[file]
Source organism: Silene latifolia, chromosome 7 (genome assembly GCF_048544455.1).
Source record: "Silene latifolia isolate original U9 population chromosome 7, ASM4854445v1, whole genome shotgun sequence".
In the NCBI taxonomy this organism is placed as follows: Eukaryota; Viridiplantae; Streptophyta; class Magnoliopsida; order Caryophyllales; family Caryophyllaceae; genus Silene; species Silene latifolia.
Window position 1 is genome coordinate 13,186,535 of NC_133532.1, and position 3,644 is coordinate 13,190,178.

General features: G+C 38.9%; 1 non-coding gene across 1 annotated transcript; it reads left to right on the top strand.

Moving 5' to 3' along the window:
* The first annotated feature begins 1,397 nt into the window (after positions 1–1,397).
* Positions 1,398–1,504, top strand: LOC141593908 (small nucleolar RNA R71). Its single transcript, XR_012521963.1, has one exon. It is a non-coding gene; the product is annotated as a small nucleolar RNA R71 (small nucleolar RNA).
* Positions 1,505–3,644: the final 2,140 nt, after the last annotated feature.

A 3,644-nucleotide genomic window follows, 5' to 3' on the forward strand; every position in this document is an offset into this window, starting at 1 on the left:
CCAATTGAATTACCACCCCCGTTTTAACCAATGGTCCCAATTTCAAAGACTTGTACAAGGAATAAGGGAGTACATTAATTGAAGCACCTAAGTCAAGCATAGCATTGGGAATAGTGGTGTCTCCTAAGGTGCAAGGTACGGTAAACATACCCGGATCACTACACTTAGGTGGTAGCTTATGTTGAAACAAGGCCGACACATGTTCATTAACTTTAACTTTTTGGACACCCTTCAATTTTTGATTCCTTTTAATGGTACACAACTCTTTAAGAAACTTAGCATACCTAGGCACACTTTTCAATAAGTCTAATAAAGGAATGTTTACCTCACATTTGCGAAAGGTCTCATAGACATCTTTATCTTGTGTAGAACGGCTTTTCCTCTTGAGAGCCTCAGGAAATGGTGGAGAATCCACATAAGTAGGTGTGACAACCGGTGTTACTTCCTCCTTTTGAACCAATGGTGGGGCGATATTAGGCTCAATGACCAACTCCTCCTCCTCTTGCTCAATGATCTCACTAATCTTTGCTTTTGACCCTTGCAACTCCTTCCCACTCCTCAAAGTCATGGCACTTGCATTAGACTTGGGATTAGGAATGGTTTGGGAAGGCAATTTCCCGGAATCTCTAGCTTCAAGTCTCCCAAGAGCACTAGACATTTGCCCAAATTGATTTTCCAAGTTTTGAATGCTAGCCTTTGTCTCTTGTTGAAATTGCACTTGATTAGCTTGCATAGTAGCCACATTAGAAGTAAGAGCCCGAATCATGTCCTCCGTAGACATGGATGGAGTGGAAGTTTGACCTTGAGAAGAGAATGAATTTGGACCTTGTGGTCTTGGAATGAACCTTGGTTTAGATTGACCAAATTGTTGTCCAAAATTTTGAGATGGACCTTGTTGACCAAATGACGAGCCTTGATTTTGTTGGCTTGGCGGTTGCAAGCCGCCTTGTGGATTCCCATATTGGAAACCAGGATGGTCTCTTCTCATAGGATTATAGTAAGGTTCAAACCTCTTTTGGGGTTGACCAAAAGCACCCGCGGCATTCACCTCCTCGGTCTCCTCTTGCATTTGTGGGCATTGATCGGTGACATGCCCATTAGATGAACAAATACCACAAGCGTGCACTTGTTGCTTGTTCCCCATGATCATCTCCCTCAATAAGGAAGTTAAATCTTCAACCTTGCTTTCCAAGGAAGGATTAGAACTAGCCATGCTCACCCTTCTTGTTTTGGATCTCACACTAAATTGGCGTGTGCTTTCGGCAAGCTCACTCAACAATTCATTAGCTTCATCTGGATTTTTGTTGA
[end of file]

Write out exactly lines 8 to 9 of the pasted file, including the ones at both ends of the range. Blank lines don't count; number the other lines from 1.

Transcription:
* Positions 1,398–1,504, top strand: LOC141593908 (small nucleolar RNA R71). Its single transcript, XR_012521963.1, has one exon. It is a non-coding gene; the product is annotated as a small nucleolar RNA R71 (small nucleolar RNA).
* Positions 1,505–3,644: the final 2,140 nt, after the last annotated feature.